It sounds like chaos, but actually, these pickles are always about the bigger issues. Strange singing men bring to me an understanding of loneliness. Goats eating hammocks put me in mind of good intentions to take care of myself that get forgotten. The pickle reminds me that I am not the center of the universe.

So life is a series of shocking realizations brought about by the unexpected, for me. I have been trying to get a handle on the mess that I made of my life while recovering from Charles' sudden death and the way that brought the issues that were just percolating along before to a 'Come to Jesus Moment.' I guess some people have a midlife crisis. I have a midlife pickle in a wood pile.

This week, the kids have moved into their new home and out of mine. This freed up a room which I turned into a huge walk-in closet. For the first time, all my clothes, handbags, shoes, hats, coats, scarves and mittens, are organized and visible, easily accessible. For seven days, I spent several hours a day in a fugue state, folding, hanging, arranging and cleaning. Quietly, I moved around my home, gathering, making decisions about keeping or trashing, placing things in order. I hung all my clothes by color. I cleaned all my shoes. I was profoundly moved when placing my suitcases on a shelf where I can see them, but they are not constantly tripping me. I could have done this before, in some fashion, but resisted. But now, I am ready. I am ready to integrate order into my richly textured life. The outer order will manifest an inner order. But, bad news, everyone else - I will still be writing my truth and not yours. No fairies, no werewolves or other people's view of the facts.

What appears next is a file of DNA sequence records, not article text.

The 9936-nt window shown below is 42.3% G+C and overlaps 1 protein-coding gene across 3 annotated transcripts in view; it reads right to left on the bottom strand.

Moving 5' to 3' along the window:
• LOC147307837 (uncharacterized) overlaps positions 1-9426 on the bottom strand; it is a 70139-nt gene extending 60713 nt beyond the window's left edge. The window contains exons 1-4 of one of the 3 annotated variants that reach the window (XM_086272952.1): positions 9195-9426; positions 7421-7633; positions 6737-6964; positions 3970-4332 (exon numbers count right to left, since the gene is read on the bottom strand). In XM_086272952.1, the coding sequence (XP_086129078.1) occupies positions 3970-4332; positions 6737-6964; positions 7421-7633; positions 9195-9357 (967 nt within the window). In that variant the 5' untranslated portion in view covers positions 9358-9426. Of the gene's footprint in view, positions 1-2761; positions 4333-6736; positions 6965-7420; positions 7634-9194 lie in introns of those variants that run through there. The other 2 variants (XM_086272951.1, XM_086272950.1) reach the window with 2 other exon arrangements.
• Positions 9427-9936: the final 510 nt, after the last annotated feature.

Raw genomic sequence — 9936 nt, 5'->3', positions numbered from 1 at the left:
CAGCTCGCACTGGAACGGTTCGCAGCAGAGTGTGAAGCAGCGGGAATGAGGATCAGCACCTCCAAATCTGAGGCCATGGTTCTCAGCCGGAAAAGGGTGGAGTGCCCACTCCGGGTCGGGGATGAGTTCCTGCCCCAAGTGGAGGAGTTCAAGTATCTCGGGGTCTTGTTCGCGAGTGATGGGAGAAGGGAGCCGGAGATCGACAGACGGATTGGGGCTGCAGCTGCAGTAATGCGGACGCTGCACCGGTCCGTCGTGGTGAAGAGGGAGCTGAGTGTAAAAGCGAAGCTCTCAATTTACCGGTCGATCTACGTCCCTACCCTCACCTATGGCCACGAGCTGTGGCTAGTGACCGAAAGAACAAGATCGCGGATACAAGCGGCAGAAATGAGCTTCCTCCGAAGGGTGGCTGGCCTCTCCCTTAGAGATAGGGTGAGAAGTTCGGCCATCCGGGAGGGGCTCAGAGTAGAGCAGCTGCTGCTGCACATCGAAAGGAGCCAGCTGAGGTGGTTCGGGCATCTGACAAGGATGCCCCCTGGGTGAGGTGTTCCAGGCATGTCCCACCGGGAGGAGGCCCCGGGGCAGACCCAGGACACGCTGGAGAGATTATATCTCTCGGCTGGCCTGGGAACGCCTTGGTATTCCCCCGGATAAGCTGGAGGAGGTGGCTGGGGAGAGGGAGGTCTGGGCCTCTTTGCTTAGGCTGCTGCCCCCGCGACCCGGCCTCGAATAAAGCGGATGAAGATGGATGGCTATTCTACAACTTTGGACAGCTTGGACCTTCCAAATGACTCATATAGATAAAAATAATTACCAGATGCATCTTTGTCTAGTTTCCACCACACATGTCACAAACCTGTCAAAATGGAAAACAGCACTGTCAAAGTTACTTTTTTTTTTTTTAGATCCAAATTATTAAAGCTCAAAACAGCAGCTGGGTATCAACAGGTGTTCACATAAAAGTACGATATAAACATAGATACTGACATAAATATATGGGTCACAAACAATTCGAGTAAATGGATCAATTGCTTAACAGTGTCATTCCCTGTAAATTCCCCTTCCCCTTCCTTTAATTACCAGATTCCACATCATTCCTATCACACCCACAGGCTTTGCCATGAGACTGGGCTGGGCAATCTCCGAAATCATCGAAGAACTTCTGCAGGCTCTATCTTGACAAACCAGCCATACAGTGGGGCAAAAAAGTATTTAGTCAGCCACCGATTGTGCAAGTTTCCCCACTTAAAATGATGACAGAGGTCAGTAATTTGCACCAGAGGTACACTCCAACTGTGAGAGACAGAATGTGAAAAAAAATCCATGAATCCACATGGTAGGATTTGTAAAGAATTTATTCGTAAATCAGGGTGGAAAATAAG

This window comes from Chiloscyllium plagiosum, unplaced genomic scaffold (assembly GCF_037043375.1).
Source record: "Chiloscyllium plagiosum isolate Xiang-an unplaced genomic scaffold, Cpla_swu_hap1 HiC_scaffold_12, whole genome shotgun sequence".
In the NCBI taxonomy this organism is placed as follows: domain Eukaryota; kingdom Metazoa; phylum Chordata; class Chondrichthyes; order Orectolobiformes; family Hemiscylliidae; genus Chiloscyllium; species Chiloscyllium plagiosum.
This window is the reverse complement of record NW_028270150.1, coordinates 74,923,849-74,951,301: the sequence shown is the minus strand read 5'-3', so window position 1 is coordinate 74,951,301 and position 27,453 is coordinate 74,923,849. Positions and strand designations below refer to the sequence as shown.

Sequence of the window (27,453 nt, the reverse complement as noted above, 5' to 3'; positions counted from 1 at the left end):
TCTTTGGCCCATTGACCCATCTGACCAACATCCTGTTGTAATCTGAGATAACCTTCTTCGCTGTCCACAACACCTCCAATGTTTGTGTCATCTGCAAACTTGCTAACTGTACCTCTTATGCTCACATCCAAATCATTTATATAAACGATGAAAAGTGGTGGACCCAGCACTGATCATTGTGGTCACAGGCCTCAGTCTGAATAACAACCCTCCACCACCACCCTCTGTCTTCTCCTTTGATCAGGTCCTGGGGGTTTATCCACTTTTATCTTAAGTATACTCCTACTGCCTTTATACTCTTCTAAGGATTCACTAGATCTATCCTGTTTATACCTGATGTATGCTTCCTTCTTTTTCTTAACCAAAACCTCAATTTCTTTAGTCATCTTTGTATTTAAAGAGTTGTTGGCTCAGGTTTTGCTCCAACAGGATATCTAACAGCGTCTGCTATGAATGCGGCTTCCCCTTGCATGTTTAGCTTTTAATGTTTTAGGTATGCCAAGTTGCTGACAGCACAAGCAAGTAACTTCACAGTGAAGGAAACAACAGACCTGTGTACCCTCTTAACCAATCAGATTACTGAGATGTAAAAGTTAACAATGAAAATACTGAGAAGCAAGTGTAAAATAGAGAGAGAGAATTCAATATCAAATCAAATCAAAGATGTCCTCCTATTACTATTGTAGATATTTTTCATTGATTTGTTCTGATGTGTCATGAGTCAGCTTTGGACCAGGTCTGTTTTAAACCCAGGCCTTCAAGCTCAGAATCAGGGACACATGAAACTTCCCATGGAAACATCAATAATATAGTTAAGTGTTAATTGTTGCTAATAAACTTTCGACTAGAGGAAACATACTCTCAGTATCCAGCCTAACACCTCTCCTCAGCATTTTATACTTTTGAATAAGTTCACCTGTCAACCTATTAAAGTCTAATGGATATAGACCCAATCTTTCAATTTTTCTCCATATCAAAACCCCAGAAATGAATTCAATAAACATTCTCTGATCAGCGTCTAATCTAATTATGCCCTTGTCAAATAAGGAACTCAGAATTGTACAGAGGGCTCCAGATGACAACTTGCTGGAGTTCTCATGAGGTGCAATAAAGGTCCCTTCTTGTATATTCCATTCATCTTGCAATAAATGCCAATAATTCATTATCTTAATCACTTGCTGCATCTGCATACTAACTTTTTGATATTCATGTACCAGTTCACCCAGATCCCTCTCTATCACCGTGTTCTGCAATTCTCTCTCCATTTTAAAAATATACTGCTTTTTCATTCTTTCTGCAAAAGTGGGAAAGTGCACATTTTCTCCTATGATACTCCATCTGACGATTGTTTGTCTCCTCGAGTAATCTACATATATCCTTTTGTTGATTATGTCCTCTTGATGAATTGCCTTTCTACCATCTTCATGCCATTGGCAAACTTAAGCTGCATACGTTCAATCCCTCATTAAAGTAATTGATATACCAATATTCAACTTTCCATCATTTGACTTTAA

Tuesday, April 20, 2010

Head Bangers, Writer's Groups, and World Peace

So, Emma remarks on her Facebook page. "It makes such a weird sound when the carpenter bees repeatedly fly head on into my lab window." I think, we must annoy God in much the same way.

I'm not a church going person, but I do have an abiding faith that what I do is of passing interest to some force greater than myself. I refuse to call this force a name or a gender personally, because I consider those identifiers to be human, and as I said, this force is greater than my humanity. I have to believe it is greater, because otherwise, I would argue with it all the time. Instead of arguing, I ask for help and then, misunderstand or disregard the help and bang my head into the same things over and over.

I'm not the only one. Whether it is a solitary committee of one running a life as best they can, or the collections of individuals organized as families, neighborhoods, villages, towns, states, countries, and unions, we seem to find a mistake we like and keep repeating it. We all know we do it. Change is more powerful and harder than the huge sins or acts of violence and war that they eventually lead to - the simple act of recognizing the crazy and making a different decision is what is going to save the world. Or maybe the day, or the essay.